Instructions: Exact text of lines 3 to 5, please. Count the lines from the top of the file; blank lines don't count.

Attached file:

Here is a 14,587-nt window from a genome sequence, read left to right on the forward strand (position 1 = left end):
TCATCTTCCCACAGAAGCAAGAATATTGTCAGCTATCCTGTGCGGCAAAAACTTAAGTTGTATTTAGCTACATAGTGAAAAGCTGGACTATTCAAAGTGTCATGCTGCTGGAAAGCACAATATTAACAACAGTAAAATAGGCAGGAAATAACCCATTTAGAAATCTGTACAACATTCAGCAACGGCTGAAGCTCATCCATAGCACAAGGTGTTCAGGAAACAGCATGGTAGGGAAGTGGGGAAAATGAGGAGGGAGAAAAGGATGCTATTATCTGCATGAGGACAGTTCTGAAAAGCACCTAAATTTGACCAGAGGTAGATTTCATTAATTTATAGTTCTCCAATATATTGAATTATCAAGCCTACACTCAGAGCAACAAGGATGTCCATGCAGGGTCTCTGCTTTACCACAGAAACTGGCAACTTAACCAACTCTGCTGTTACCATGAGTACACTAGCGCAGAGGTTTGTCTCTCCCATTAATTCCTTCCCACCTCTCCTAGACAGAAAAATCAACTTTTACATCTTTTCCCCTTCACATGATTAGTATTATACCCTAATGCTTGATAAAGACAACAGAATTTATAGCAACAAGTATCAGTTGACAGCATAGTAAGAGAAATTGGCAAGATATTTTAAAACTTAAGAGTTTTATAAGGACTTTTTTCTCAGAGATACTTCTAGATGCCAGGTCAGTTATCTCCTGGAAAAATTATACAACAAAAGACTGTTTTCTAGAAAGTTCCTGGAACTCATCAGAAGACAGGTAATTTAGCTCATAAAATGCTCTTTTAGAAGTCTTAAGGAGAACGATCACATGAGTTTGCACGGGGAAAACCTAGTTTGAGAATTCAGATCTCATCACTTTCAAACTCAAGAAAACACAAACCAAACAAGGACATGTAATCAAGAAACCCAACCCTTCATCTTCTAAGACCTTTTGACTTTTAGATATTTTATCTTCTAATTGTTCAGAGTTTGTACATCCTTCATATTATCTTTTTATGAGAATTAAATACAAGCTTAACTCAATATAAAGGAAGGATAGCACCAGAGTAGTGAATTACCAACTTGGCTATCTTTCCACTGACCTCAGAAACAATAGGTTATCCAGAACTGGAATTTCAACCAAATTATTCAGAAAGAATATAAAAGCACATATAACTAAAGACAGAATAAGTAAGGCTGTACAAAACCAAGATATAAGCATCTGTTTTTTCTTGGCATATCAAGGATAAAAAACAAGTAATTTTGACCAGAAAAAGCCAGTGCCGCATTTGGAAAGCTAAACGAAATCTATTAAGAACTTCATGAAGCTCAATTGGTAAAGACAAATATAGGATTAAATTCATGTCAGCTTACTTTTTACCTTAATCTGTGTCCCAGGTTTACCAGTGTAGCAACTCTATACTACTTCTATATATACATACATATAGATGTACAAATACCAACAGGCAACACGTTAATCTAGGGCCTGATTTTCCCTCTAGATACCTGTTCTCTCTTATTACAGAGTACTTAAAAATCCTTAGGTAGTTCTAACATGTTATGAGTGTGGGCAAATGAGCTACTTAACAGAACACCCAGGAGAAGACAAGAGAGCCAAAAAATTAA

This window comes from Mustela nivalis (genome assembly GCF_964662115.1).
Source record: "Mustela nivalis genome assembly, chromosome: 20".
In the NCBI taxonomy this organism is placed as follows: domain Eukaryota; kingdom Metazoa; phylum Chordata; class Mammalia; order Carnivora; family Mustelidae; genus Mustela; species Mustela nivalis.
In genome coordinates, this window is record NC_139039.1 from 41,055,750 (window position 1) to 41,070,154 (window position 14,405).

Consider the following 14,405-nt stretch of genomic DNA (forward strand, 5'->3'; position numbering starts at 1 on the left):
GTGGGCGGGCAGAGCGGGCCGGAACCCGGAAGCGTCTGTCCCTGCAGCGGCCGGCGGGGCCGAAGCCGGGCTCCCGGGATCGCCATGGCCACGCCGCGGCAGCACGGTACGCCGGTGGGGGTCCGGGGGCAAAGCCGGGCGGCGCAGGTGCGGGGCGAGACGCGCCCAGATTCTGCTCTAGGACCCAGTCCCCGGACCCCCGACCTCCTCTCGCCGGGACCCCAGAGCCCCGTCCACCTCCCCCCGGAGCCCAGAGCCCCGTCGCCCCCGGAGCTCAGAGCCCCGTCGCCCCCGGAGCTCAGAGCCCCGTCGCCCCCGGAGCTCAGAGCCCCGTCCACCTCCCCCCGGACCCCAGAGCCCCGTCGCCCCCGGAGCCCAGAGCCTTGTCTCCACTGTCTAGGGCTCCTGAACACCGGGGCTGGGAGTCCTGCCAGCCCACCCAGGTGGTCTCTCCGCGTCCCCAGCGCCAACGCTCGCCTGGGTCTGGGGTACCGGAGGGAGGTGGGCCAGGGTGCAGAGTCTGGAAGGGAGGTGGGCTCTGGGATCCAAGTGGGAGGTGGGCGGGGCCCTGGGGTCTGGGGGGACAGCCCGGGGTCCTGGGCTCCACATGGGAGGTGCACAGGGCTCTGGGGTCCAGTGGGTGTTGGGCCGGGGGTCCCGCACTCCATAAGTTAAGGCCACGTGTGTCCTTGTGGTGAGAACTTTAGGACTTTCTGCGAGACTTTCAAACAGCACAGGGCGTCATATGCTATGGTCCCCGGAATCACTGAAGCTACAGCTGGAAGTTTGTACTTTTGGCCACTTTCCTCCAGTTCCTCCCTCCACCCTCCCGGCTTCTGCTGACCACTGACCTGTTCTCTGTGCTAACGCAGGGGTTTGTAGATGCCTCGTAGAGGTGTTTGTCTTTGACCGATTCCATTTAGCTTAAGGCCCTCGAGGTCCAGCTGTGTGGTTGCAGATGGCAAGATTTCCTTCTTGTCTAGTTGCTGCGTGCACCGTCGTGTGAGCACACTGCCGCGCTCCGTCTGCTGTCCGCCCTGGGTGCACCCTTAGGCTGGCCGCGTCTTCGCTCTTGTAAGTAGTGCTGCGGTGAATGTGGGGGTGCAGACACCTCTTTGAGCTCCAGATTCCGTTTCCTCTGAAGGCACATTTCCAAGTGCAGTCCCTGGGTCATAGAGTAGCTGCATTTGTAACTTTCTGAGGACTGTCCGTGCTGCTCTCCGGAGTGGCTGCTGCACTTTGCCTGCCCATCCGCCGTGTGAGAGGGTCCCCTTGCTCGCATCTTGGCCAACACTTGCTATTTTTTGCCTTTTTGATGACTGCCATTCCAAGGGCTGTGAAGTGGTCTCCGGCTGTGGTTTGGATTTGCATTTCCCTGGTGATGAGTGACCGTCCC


This window comes from Mustela nivalis (genome assembly GCF_964662115.1).
Source record: "Mustela nivalis genome assembly, chromosome: 20".
In the NCBI taxonomy this organism is placed as follows: domain Eukaryota; kingdom Metazoa; phylum Chordata; class Mammalia; order Carnivora; family Mustelidae; genus Mustela; species Mustela nivalis.